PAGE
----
The study of any subject has to start with an introduction to the vernacular of the discipline. In chemistry, this means understanding the periodic table, in mathematics the language of algebra, in accounting it means understanding the meaning of price-to-earnings ratios, amortization, depreciation, and so on.
In the discipline of information management there are still many different ways of describing information, including the meaning of terms like metadata and document. Because much of the field has developed rapidly in response to new technologies, there has been no opportunity for a consensus on definitions, terms, and language to develop.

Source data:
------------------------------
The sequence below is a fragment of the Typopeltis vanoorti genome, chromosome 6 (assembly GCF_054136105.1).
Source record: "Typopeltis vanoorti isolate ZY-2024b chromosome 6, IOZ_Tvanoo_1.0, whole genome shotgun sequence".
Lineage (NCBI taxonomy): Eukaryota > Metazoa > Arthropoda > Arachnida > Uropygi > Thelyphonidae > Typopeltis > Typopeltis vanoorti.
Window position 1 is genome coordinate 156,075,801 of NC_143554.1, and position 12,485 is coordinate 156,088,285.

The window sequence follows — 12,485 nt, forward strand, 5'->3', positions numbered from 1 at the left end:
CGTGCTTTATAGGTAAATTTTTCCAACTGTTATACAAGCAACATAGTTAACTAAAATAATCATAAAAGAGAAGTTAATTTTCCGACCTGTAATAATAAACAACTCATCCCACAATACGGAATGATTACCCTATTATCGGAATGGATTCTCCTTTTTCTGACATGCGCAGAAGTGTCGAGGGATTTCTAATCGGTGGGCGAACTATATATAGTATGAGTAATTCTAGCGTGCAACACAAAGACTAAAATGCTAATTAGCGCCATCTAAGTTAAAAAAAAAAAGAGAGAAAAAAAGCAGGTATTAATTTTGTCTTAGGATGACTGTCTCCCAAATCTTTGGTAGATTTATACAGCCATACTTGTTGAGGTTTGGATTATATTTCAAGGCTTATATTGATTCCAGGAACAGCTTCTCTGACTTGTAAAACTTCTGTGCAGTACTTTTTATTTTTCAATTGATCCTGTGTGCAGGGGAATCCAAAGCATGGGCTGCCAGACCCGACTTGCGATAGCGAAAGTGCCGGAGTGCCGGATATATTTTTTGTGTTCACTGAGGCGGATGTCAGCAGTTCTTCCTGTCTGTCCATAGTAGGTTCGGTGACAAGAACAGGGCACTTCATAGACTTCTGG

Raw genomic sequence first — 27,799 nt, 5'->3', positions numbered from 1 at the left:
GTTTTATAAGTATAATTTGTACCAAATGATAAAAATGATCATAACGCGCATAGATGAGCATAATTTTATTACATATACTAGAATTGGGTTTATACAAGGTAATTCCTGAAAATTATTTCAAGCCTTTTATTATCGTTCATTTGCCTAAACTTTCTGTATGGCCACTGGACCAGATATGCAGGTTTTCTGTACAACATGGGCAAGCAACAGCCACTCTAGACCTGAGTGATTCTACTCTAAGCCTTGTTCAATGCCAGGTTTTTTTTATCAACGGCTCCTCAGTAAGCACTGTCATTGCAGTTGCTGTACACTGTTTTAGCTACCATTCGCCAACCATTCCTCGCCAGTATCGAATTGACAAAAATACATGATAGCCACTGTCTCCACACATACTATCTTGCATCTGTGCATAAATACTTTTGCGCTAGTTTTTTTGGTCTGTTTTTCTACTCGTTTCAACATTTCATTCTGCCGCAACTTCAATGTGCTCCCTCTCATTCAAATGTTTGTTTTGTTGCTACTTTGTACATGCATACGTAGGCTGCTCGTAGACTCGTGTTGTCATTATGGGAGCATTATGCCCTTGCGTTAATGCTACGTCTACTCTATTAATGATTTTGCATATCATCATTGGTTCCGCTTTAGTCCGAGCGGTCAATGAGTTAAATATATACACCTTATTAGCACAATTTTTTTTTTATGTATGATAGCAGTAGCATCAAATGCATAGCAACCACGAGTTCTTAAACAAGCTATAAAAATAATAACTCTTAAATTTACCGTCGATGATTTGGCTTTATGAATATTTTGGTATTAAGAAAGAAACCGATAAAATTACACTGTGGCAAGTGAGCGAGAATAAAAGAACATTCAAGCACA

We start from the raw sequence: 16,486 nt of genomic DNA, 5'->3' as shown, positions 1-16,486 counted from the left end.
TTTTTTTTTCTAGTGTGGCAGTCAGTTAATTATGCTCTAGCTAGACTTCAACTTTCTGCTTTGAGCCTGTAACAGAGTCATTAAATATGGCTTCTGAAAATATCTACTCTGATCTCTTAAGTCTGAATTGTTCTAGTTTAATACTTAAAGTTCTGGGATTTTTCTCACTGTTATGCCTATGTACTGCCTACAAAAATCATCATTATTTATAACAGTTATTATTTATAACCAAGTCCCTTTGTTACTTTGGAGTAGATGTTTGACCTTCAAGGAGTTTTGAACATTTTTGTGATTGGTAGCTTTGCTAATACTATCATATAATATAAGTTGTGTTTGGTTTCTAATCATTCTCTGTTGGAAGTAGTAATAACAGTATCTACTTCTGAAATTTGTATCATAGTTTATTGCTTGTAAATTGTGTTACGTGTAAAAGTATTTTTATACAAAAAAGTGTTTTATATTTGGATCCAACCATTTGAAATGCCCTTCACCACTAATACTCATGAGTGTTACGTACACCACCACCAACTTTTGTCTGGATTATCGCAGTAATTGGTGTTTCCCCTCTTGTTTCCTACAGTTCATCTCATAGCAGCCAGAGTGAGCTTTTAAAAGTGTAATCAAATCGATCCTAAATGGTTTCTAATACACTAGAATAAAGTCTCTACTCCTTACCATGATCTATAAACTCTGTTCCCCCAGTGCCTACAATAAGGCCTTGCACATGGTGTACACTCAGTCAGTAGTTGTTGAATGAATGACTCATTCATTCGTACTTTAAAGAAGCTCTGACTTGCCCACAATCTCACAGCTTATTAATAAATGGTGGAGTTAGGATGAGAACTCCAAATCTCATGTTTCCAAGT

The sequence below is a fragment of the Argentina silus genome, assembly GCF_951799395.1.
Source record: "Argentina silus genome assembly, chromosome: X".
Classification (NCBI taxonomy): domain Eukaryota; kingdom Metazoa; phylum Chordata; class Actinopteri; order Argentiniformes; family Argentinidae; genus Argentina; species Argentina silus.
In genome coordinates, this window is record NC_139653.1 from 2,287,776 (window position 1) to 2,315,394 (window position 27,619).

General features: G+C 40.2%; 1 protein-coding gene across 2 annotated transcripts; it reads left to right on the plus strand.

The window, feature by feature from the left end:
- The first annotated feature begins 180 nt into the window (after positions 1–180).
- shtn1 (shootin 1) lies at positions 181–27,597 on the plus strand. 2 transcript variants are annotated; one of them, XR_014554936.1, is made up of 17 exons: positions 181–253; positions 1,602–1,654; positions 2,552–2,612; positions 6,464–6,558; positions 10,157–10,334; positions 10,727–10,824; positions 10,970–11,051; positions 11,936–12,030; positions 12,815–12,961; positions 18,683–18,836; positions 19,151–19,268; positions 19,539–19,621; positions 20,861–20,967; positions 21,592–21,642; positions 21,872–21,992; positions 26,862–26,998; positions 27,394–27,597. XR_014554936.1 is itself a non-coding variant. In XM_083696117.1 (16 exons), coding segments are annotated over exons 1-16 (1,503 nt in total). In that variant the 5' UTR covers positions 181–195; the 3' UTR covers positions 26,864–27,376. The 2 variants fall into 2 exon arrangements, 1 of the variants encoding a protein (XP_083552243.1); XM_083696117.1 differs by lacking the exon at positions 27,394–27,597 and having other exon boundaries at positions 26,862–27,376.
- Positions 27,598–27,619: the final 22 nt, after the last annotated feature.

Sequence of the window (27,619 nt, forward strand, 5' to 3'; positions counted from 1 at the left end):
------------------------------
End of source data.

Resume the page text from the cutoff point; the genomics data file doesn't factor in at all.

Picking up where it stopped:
Information is produced by all processes and it is the values of characteristics in the processes' output that are information.
Without a common definition, practitioners who work with information in different disciplines as diverse as computer science, communications, and library management don't have a linguistic foundation to support important discussions around the content that overlaps all of their areas of expertise. Over time, many aspects of the language associated with information management need to be standardized by professional consensus.
The current lack of a common language is a significant issue faced by the information management profession. Because ...